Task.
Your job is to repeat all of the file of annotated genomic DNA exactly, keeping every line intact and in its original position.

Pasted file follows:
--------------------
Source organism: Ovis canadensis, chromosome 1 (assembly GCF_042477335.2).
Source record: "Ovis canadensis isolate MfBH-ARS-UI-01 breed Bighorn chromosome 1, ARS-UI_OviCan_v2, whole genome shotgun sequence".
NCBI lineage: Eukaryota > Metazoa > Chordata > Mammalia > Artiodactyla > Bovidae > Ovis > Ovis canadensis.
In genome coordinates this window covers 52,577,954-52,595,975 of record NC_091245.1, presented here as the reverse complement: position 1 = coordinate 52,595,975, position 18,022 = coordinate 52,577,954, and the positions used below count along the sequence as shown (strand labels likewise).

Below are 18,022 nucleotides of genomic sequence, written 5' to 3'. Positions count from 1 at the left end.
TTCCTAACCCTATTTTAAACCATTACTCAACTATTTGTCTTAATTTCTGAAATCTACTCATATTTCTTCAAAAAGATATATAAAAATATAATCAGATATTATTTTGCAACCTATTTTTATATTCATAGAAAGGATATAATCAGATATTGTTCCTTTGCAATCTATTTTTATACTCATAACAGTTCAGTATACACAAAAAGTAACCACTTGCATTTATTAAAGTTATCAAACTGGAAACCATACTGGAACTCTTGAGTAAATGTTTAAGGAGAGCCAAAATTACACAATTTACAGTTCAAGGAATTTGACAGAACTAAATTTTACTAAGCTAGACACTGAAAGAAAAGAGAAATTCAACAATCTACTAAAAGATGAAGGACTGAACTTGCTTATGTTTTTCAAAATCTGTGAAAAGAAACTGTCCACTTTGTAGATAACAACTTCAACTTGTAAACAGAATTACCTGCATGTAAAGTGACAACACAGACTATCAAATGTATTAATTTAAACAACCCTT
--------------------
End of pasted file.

Source organism: Ovis canadensis, chromosome 1 (assembly GCF_042477335.2).
Source record: "Ovis canadensis isolate MfBH-ARS-UI-01 breed Bighorn chromosome 1, ARS-UI_OviCan_v2, whole genome shotgun sequence".
NCBI lineage: Eukaryota > Metazoa > Chordata > Mammalia > Artiodactyla > Bovidae > Ovis > Ovis canadensis.
In genome coordinates this window covers 52,577,954-52,595,975 of record NC_091245.1, presented here as the reverse complement: position 1 = coordinate 52,595,975, position 18,022 = coordinate 52,577,954, and the positions used below count along the sequence as shown (strand labels likewise).

Below are 18,022 nucleotides of genomic sequence, written 5' to 3'. Positions count from 1 at the left end.
TTCCTAACCCTATTTTAAACCATTACTCAACTATTTGTCTTAATTTCTGAAATCTACTCATATTTCTTCAAAAAGATATATAAAAATATAATCAGATATTATTTTGCAACCTATTTTTATATTCATAGAAAGGATATAATCAGATATTGTTCCTTTGCAATCTATTTTTATACTCATAACAGTTCAGTATACACAAAAAGTAACCACTTGCATTTATTAAAGTTATCAAACTGGAAACCATACTGGAACTCTTGAGTAAATGTTTAAGGAGAGCCAAAATTACACAATTTACAGTTCAAGGAATTTGACAGAACTAAATTTTACTAAGCTAGACACTGAAAGAAAAGAGAAATTCAACAATCTACTAAAAGATGAAGGACTGAACTTGCTTATGTTTTTCAAAATCTGTGAAAAGAAACTGTCCACTTTGTAGATAACAACTTCAACTTGTAAACAGAATTACCTGCATGTAAAGTGACAACACAGACTATCAAATGTATTAATTTAAACAACCCTT